I WOULD like to clarify your report on the debate about staff champions.

Councillor John Clark had given notice of a motion that the staff should choose their own champion and not councillors. Cllr Clark was late arriving and the ruling group tried to have the debate without him being there. So Cllr Luke Ives proposed a motion to the effect that the debate should not be deferred until later in the agenda when Cllr Clark could be present.

Cllr Clark arrived later, having been unavoidably delayed.

So we went into debate before Cllr Clark arrived. I made the point that, whichever political group were in control of the council, the staff would be less likely to go to one of them than an opposition member. I mentioned that this was relevant to bullying and that I and others have had evidence of bullying which the present staff champion (appointed from the ruling group) was not aware of.

The chief executive intervened to say there was no bullying in the council which she was aware of, and that if I knew of any incidents, I should have reported them to her. I took this as a personal criticism and protested that there was no rule which required me to disclose information which had been given me in confidence.

It was at this stage that Cllr Ives asked the chairman to move a motion that I should no longer be heard.

It is unfortunate that Cllr Ives should seek to restrict free debate.

In the circumstances, it would be appreciated if the chief executive would confirm that councillors are not required to give her information which they have received in confidence.

Councillor Paul Andrews, Malton ward

Need to go green

I HAVE worked in North Yorkshire for more than 20 years and during all that time have contributed to the North Yorkshire County Council Pension Fund. I am now retired and benefiting from that fund.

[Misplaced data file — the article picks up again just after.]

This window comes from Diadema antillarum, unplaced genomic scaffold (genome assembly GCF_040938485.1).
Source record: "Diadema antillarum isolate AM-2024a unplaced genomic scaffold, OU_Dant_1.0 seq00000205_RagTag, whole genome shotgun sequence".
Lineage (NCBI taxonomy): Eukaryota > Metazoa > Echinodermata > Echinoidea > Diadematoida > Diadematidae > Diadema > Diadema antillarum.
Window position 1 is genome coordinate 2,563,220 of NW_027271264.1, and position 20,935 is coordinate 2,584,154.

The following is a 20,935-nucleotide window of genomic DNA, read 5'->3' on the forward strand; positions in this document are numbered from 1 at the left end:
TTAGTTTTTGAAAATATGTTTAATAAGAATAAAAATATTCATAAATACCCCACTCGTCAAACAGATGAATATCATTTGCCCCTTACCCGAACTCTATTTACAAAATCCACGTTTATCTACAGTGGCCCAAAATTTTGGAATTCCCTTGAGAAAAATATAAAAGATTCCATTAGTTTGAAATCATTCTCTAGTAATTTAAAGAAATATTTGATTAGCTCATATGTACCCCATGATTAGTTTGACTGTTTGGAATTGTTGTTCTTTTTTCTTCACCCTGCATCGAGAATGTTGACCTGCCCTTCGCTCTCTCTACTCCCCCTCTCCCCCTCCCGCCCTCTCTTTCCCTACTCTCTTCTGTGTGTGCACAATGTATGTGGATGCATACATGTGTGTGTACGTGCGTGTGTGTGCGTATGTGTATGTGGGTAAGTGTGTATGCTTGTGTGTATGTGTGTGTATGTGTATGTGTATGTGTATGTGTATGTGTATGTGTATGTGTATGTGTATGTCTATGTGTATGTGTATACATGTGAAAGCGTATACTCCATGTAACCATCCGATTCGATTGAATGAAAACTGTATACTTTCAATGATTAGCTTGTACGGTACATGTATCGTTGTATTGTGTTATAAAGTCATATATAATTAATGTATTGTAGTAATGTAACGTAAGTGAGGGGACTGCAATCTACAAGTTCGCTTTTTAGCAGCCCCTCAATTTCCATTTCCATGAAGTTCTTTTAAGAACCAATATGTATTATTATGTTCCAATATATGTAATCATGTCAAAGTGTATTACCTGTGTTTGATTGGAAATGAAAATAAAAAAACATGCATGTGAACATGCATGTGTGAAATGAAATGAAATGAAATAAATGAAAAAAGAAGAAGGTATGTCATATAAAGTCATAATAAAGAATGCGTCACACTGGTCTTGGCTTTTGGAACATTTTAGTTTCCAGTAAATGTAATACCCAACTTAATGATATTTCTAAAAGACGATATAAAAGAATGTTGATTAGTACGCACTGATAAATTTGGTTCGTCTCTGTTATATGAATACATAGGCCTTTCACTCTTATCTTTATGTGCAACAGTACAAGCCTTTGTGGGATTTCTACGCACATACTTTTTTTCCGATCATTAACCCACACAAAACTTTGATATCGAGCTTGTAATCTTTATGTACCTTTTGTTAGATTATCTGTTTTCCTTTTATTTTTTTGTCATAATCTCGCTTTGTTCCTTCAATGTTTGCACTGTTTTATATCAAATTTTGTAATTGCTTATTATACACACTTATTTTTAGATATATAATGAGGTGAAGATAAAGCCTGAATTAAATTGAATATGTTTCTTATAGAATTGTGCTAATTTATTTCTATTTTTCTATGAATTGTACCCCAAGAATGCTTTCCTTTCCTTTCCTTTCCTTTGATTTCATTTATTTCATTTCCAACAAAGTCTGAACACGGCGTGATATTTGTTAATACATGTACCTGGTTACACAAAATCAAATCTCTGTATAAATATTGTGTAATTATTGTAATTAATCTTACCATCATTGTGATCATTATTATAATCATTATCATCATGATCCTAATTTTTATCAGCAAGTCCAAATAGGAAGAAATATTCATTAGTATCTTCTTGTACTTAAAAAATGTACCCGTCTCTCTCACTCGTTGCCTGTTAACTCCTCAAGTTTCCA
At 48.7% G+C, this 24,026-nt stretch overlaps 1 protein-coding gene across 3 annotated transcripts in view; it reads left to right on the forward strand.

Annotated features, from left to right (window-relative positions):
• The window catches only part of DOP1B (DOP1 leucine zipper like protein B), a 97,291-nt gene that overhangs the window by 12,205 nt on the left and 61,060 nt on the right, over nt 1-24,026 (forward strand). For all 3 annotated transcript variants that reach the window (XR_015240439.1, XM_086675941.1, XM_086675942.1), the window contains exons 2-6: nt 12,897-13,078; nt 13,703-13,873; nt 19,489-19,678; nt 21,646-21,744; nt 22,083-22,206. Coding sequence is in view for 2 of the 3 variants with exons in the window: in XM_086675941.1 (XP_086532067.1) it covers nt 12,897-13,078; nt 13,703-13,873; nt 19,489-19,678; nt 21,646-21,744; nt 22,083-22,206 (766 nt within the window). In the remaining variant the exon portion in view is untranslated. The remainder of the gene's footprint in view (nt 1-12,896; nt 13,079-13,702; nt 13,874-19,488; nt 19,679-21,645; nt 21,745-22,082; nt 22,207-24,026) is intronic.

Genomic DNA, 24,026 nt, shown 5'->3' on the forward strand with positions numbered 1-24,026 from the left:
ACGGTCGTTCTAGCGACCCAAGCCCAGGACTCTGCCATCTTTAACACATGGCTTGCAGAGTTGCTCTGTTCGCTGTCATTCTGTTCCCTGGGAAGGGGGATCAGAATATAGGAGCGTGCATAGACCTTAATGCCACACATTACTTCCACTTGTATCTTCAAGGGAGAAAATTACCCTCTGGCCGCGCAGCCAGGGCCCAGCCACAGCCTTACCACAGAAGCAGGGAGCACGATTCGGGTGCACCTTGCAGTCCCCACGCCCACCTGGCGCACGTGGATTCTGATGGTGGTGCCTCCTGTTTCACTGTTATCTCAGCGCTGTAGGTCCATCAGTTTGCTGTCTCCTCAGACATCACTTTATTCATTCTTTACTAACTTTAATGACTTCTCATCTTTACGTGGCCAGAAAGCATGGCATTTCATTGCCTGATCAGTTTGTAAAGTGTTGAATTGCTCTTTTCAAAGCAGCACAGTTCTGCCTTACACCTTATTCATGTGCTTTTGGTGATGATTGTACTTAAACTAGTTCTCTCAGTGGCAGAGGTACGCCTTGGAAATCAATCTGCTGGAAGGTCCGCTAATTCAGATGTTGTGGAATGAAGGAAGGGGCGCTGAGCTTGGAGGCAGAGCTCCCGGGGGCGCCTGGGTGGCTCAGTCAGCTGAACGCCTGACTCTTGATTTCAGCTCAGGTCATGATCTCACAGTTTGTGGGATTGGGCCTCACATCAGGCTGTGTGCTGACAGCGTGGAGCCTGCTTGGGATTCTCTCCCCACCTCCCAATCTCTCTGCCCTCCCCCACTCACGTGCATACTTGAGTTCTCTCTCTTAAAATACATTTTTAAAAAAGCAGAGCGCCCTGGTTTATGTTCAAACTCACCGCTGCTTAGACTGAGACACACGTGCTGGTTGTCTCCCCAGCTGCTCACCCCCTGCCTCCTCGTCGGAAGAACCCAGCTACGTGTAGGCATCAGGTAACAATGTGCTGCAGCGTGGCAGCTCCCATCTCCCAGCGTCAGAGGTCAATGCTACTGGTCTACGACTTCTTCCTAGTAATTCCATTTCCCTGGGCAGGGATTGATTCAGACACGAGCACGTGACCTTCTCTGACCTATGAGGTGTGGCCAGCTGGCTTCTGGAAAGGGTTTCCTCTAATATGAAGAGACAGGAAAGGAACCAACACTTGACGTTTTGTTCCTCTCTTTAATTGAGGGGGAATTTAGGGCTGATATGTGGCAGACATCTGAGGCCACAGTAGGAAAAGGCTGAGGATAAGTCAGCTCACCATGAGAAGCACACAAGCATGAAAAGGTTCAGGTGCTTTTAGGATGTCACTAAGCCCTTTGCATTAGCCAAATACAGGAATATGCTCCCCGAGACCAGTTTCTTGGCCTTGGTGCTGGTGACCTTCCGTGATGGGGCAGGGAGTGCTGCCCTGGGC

I have, however, been angered to discover how those funds have been invested. We now know that only a tiny portion (£0.6 million) is invested in green renewable energy compared to the huge sums (£85 million) invested in fossil fuel companies.

Recently the Bank of England governor, Mark Carney, spoke of the need for green investment in order to boost financial stability and to tackle climate change.

A report from the Schwab Center for Financial Research has shown that markets are pricing in a higher default risk for the energy sector than they did at the height of the Great Recession.

In the US it has been announced that their federal financial regulator is currently investigating Exxon over allegations that they have been misleadingly reporting the effect of market fluctuation on their profits and knowingly pushing an anti-climate change agenda.

Over the next year Waltham Forest are planning to divest their £725 million pension fund from all fossil fuel companies. I would urge North Yorkshire to follow this lead and do the same.

Glyn Wild, Swinton

Tribute to Herbert

PLEASE can you help us to set up a project across Ryedale to honour our local writer Herbert Read?

It is now almost 50 years since he died on June 12, 1968, at Stonegrave and was buried at Kirkdale.

We would aim at a simple memorial in the form of an interpretation board and a resource with as many as possible of Read’s books somewhere in Ryedale. This would have to be easily accessible to all generations - with special reference to the young and their teachers.

It would be good for us to hear from your readers - especially the young - suggestions and offers of help.

John Dean, Herbert Read Ryedale Group

Kneeshaw appeal

MY great grandmother was called Annie Kneeshaw. She was born in 1872 and lived with her parents Henry and Mary at 62 Potterhill, Pickering, circa 1872/1900, before moving to Leeds.

Is there anyone still in the area who are connected to this particular side of the Kneeshaw family? If so email mick.frankland43@btinternet.com

Mick Frankland, Wakefield, West Yorkshire